Anyone who knows me will tell you I seldom miss an opportunity to talk about my favourite subject, our amazing wildlife, and my all-consuming passion at the moment, which is turning the tide for Scottish wildcats. Since joining Scottish Wildcat Action I have given talks to hundreds of people in local community groups, young Beaver Scouts, teenage Wildlife Watch group members, university students and even politicians. It’s always a pleasure to share with people how special wildcats are and see the realisation that we have a unique animal worth preserving sink in with your audience. Of course you have to explain the complex issues affecting wildcats slightly differently to five year olds but they do really good wildcat impersonations by the end!
Last week I had the opportunity to give a presentation at the launch of the North East Scotland Biodiversity Champions initiative hosted by Aberdeenshire Council. Along with Dr Roo Campbell, the wildcat priority areas manager, we gave an outline of Scottish Wildcat Action and its progress in its first year in the northeast of Scotland to an audience of councillors and colleagues from a wide variety of conservation organisations.
We tried to mix the bad news (wildcats are in trouble and need urgent help) with the good news (our team is on the case and we’ve just completed our first big survey season and have found some really interesting cats). It was a particular pleasure of mine to be able to report that over 150 people have volunteered to help with the winter wildcat survey, from young children to those over 80 years of age.
Of these amazing volunteers, we’ve had people from all walks of life and all abilities, such as people who had to ski to their remote survey locations and one lady who checked her wildcat cameras on horseback. We even had one participant whose dedication getting to her survey site, sometimes with the aid of her mobility scooter, paid off with some amazing wildcat images. To all of these amazing people we say a huge thank you.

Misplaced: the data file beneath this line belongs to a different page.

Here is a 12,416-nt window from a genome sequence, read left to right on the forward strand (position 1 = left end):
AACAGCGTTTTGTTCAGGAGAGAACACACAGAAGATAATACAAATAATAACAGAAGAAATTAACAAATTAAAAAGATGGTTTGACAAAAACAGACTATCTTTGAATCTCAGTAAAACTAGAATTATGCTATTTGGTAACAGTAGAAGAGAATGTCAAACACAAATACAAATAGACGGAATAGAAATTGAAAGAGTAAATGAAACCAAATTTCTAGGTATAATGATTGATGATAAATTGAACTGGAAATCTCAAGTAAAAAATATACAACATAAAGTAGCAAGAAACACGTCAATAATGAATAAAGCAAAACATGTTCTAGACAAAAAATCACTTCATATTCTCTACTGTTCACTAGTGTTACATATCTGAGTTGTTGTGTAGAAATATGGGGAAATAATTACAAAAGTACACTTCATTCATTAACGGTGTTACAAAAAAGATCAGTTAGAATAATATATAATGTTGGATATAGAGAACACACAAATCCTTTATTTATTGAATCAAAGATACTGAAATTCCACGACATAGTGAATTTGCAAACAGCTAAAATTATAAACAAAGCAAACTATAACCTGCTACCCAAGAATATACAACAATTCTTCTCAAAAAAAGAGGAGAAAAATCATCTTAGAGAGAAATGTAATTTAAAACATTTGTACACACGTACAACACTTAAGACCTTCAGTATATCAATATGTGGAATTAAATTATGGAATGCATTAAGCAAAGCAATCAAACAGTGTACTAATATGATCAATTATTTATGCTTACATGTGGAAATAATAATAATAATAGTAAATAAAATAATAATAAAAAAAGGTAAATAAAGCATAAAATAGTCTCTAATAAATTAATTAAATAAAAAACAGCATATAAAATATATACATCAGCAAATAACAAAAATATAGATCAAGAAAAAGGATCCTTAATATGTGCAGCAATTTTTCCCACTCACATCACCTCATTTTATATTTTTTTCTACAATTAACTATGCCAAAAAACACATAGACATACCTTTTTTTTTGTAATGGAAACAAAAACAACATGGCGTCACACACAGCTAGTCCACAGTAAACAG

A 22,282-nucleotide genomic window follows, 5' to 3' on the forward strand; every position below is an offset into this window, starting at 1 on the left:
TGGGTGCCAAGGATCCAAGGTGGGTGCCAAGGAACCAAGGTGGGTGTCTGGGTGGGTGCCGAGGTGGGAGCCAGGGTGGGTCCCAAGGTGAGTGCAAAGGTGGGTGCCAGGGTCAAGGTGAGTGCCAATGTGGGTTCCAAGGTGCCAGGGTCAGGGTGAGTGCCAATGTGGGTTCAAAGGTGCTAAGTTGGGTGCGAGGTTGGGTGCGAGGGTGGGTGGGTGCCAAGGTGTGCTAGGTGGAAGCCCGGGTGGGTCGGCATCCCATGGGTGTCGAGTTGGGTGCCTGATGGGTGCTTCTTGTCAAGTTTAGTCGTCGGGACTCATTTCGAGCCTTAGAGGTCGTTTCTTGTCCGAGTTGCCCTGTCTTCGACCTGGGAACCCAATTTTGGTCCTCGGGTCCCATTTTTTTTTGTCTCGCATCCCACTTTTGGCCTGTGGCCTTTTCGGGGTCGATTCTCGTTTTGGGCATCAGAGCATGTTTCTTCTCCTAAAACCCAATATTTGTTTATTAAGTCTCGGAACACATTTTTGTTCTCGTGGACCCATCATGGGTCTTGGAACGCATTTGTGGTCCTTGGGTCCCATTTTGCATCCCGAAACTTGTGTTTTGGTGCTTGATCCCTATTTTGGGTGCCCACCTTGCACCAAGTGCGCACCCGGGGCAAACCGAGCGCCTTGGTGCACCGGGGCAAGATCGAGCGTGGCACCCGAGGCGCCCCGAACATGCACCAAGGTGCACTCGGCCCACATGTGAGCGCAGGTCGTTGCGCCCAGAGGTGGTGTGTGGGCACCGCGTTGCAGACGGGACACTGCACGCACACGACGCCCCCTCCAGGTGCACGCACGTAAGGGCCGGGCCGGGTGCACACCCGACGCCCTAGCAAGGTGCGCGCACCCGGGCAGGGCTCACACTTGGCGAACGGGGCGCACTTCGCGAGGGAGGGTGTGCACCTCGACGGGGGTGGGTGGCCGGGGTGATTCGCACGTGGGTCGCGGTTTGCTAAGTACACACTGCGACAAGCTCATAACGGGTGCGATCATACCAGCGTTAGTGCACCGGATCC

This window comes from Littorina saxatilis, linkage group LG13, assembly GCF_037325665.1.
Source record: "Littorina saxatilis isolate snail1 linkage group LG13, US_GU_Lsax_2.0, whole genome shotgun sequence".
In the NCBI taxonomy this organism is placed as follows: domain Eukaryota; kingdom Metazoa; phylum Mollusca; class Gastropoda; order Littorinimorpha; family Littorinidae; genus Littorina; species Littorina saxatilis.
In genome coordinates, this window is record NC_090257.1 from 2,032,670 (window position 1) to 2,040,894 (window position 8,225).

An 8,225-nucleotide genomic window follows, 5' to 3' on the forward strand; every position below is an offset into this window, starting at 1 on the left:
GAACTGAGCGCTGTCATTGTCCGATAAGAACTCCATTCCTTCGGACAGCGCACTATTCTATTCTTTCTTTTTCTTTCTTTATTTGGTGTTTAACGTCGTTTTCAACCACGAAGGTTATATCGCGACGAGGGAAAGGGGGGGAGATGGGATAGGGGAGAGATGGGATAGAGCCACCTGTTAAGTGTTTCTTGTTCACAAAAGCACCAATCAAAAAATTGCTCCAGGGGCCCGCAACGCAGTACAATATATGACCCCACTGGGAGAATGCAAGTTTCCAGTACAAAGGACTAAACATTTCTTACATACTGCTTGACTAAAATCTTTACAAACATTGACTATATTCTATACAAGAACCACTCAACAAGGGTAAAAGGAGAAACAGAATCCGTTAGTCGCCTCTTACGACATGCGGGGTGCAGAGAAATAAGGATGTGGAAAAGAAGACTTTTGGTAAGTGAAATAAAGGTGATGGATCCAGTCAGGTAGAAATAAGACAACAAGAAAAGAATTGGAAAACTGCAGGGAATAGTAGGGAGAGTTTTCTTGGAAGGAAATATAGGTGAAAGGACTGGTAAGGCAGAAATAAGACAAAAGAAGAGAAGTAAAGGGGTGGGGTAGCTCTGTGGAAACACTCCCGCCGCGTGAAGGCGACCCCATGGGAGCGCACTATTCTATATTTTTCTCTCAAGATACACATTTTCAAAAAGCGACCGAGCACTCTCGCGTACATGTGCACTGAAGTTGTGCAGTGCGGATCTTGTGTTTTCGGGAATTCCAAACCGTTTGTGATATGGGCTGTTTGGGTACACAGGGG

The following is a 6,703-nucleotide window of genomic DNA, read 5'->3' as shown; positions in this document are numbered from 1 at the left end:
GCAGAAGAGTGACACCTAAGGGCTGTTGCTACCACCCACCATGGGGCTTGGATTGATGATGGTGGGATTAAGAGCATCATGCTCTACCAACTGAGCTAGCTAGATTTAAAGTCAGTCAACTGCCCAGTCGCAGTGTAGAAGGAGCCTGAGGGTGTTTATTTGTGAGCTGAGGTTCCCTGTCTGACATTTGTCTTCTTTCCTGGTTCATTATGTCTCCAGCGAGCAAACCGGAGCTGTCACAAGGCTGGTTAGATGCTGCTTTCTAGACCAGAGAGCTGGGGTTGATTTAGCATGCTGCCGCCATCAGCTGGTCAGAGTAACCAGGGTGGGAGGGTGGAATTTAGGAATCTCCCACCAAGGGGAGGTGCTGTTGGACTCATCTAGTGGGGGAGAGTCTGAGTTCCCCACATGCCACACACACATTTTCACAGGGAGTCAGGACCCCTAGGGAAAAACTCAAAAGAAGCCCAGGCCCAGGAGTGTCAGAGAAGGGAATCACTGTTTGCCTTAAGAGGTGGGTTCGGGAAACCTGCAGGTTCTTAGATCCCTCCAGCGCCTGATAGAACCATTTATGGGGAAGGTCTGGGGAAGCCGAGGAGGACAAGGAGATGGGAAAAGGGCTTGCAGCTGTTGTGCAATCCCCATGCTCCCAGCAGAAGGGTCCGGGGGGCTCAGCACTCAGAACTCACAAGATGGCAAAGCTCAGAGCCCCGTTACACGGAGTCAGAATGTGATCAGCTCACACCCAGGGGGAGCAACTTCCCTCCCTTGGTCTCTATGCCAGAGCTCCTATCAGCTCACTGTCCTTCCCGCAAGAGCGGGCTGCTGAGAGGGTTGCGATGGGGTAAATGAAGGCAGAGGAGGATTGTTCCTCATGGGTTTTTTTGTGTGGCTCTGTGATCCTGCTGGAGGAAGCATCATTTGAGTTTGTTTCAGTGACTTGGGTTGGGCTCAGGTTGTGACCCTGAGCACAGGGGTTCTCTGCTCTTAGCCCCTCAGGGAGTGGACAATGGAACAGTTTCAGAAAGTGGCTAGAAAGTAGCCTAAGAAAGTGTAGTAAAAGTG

We could not have achieved the biggest ever survey of wildcats without your dedication and enthusiasm. At the Aberdeenshire event it was also really refreshing to hear some good news about biodiversity and to come away inspired by the number of local projects helping to conserve our native species big and small. The take home message of the day was that we can all help wildlife and biodiversity.
Find out more about how you can help at www.scottishwildcataction.org/how-you-can-help
Scottish Wildcat Action is the first national project to save the highly endangered Scottish wildcat from extinction. It is a partnership involving over 20 organisations, including, Scottish Natural Heritage, Royal Zoological Society of Scotland (RZSS), Cairngorms National Park Authority, Forestry Commission Scotland, National Museums Scotland, National Trust for Scotland, Royal (Dick) School of Veterinary Studies at the University of Edinburgh, Scottish Gamekeepers’ Association and the Scottish Wildlife Trust. It is funded by Heritage Lottery Fund and Scottish Government, as well as its partners.
See www.scottishwildcataction.org for more information.